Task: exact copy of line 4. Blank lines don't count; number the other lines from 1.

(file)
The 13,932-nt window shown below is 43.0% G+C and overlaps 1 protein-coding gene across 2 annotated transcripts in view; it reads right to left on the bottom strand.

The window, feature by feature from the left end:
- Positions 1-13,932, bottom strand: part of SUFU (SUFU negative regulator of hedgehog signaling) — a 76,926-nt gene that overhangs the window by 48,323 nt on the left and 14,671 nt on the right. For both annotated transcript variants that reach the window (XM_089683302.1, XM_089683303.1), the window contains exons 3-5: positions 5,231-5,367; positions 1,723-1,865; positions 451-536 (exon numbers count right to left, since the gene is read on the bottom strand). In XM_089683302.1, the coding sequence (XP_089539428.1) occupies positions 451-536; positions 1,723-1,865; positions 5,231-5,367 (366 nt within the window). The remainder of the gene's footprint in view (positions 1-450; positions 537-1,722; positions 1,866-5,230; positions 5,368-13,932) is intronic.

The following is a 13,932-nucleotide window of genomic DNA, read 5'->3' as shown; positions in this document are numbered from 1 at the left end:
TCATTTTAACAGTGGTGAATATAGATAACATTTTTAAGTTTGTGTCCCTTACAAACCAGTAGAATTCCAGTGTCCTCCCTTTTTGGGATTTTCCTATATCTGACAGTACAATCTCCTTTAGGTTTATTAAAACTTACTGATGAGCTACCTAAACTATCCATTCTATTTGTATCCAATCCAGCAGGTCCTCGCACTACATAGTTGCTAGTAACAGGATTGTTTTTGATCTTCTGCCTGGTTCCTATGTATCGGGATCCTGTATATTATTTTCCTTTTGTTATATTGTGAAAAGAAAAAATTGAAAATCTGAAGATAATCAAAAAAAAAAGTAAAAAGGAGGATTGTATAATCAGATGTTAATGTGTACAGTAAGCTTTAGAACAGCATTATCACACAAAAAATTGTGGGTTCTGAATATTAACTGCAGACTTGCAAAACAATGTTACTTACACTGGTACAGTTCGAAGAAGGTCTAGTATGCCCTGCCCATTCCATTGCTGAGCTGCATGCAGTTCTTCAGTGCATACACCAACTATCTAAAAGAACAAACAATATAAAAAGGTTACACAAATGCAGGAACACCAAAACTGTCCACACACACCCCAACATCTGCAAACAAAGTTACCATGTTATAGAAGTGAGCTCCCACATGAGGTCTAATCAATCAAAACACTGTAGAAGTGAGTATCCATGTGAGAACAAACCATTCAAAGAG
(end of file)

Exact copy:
The following is a 13,932-nucleotide window of genomic DNA, read 5'->3' as shown; positions in this document are numbered from 1 at the left end: